Making of double walled piece 2

I chose to work on simple shape, to keep the metalworking practise as easy as possible. Still, I wouldn't have believed how hard it can be to solder two walls together, handmade accurately.

It took me four rounds to solder the base on to the two walls. I had to consider, that heating the metal would create hot air, which needs to escape. I drilled a little hole for the air to escape, on to the base sheet, just between the two walls. This way I ensured not damaging the metal. If the hot air would get trapped between the metal walls, it would retract the metal, when the air is cooling down. Serious damage would appear on the surface. Also, if I would re-heat the vessel without an air hole, the vessel would explode, because the hot air would not be able to escape.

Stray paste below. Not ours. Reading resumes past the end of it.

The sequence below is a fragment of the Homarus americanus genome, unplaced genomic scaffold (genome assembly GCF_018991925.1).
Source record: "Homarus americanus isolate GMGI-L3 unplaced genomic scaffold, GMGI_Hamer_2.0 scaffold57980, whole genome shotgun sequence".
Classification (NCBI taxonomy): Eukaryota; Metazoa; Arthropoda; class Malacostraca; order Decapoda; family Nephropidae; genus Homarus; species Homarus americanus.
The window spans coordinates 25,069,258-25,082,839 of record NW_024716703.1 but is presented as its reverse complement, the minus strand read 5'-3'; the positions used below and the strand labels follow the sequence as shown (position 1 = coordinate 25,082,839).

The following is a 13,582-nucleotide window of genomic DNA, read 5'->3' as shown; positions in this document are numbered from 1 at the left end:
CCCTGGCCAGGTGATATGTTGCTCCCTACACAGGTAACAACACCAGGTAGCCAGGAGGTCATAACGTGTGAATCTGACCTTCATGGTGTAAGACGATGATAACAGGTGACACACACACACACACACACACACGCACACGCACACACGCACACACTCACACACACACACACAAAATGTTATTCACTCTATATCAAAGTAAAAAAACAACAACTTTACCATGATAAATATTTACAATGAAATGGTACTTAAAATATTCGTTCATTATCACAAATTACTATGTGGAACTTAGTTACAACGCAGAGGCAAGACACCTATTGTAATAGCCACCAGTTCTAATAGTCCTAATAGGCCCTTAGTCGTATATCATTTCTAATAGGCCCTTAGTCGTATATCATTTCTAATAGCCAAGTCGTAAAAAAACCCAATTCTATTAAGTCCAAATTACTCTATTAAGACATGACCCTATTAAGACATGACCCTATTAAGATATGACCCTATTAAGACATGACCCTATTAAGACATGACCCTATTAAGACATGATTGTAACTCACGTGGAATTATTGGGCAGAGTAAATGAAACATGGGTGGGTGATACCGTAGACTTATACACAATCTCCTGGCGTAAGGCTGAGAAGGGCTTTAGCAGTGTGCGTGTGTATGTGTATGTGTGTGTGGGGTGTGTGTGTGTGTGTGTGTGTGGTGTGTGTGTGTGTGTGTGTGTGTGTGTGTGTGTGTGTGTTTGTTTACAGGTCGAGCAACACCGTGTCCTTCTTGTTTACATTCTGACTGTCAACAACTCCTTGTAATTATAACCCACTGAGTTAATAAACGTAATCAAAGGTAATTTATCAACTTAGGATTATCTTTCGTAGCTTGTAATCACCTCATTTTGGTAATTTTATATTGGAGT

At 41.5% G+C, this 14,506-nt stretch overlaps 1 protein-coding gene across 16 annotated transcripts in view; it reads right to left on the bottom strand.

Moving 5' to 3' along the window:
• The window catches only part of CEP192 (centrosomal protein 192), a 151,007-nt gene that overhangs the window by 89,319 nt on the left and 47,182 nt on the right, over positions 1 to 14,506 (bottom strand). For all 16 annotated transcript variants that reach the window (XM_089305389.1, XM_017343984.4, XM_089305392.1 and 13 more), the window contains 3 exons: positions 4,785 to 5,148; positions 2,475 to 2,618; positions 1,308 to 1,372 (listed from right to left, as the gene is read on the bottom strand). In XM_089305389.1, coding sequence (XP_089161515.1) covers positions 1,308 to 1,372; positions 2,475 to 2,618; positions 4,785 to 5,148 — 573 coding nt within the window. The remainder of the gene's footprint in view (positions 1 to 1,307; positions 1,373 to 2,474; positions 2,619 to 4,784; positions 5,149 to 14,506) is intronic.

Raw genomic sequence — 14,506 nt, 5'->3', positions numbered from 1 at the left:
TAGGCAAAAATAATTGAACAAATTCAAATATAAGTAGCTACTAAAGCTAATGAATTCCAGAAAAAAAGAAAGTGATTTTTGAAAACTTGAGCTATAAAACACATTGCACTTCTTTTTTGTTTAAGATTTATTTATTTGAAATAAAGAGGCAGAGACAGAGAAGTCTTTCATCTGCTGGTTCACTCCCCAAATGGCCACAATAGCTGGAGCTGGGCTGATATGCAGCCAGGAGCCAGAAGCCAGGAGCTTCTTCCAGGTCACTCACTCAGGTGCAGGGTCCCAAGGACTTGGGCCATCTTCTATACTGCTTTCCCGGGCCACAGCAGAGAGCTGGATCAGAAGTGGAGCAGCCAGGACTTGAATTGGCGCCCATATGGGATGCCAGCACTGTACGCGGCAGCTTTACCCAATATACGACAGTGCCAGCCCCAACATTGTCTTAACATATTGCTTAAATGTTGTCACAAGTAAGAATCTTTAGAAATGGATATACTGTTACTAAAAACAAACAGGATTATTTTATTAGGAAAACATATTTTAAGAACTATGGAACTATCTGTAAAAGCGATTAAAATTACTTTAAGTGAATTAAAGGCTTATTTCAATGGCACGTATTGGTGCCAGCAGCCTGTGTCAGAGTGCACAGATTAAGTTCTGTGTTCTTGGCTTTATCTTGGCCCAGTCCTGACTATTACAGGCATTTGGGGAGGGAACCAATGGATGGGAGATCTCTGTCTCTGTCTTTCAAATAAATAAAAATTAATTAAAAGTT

Silver solder pellets placed along the inside and outside seam. Rouge and mineral oil brushed on to the existing solder line. 

The piece after heating. Natural oxidising appearing on the surface. The metal became so hot, that the oxidising has turned into ash that just flakes off.

One can see, that some of the solder pellets hasn't melted inside the vessel.   

Here, I have marked the spots where solder is needed to fill the gaps on the seam. 

Aaargh, not easy! Due to uneven heating, the solder has melted all over the place, not on the seam, where it should have.  Plenty of sanding is now needed...

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